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Peggy Farooqi
Mum of 3 (1994, 1995, 1998)- born in East Germany --lived in UK/ Kent since 1993 -- studied criminology -- love reading / writing / travelling / needlecraft 
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Peggy Farooqi is a participant in the Amazon EU Associates Programme, an affiliate advertising programme designed to provide a means for sites to earn advertising fees by advertising and linking to Amazon.co.uk.

13 January 2014


Title
The Divorced Not Dead Workshop
Author
CeCe Osgood
Publisher
CeCe Osgood - Kindle
Publication Date
10 Dec 2013
Pages
230
Genre
Romance, Comedy
The main protagonist is Dorsey Bing, in her mid-thirties and divorced for the past 5 years, she seriously has to sort her life out (both relationship status and work situation). So her 2 best friends and Dorsey come up with the idea of a workshop for divorced people, as they are 'divorced - and not dead'. She is not too keen first but just has to go with it. The story pretty much plays out for the duration of the workshop and the days immediately prior and after. Different characters, both men and women, attend the workshop, and I thoroughly enjoyed getting to know them and their different stories and how they changed or, in some cases, how my perception of them changed. I initially had problems to distinguish between the different people, however, in a chapter or two it all becomes clear, as all the characters are distinctive and well drawn out. 
Dorsey's background is slowly revealed during the book - the story of her divorce etc. While this is a serious subject, it is tackled with a wonderful sense of humour, and here for me lies the real strength of this book. I did laugh with Dorsey, and there can't be many of us who haven't' experienced, for example, going to a public toilet and finding droplets on the seat (nice!!). Or how about this:  you have some saved money and you are sure you are going to save for that special occasion /special frock, and than suddenly… yep, something else, very urgent, has come up. I highlighted quite a few phrases where I thought 'this is too funny, I should use this' (not in a book, but in entertaining my co-workers). The story is very contemporary, with references for example to Ebay, listening to Joss Stone. These are things I can image myself doing.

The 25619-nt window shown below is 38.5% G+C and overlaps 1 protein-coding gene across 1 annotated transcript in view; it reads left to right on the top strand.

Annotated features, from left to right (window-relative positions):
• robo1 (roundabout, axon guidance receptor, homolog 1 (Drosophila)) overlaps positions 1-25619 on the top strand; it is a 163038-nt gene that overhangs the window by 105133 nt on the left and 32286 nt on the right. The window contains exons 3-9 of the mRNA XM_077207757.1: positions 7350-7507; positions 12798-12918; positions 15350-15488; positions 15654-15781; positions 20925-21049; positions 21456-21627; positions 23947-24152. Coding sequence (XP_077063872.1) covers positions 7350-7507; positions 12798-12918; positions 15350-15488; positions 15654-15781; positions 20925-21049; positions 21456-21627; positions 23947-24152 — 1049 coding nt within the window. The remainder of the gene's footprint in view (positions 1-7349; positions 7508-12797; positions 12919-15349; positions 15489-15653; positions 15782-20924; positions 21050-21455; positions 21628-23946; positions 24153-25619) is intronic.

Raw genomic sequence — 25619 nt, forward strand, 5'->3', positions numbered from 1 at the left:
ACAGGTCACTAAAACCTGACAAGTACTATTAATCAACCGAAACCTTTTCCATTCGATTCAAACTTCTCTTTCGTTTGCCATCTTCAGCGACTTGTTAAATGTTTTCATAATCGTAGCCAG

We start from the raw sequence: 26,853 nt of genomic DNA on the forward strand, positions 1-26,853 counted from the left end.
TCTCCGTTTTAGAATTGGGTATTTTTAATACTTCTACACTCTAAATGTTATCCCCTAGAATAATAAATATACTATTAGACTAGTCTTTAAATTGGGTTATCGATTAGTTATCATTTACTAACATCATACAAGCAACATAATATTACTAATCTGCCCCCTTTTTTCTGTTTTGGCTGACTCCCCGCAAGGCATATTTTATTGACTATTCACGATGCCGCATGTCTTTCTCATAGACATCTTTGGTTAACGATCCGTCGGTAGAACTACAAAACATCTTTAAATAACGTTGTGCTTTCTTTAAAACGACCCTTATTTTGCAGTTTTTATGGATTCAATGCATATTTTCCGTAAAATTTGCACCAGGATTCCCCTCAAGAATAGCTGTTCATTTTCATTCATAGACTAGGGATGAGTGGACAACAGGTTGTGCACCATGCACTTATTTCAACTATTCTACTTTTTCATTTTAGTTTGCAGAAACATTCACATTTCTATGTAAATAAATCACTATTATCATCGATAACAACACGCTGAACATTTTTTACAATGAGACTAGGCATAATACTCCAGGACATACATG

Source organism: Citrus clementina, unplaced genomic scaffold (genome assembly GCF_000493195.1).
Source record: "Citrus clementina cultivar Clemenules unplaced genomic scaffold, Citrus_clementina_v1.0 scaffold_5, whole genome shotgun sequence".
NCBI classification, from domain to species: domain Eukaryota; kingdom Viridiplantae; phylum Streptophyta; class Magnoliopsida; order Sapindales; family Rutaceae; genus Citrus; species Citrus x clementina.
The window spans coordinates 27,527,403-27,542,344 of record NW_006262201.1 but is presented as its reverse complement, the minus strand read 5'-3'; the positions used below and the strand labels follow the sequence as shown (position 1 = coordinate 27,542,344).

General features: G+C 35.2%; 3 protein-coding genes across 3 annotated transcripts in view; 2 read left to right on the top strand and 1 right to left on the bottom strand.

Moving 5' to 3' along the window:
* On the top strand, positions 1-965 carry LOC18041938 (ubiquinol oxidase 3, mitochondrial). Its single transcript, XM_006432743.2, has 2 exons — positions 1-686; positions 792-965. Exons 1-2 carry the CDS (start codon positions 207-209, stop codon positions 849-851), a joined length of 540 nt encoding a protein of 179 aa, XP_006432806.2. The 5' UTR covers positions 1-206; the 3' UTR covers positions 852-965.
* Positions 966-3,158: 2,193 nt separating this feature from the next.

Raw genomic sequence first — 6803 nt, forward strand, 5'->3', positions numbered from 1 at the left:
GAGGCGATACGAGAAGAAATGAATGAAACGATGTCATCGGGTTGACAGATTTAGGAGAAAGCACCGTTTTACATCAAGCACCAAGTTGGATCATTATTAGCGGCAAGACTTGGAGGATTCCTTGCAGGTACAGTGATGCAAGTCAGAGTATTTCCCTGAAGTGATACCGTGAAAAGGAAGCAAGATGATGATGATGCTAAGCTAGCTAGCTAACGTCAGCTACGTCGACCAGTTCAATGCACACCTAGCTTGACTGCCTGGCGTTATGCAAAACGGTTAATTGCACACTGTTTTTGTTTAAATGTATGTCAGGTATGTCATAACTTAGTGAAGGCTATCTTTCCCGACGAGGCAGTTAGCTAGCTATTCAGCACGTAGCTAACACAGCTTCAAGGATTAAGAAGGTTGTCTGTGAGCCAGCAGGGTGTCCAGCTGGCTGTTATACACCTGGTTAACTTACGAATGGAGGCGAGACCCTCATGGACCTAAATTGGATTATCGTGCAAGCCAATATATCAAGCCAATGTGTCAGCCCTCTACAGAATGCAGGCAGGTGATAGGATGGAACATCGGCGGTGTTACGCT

My favourite character, as so often for me, was actually one of the 'supporting cast' - Ralph, Dorsey's stepfather. Quite simply because if I would ever need/have a stepfather, I would like to have someone like Ralph. I deliberately did not tell you anything about Dorsey's love interest/s in this review -you would have to find out yourself.
The book is not so much about finding 'Mr Right', but more about 'finding the courage to get out there again'. As a first novel, this is very promising and I would certainly read CeCe Osgood again. It made my daily commute go very quick and put a smile on my face.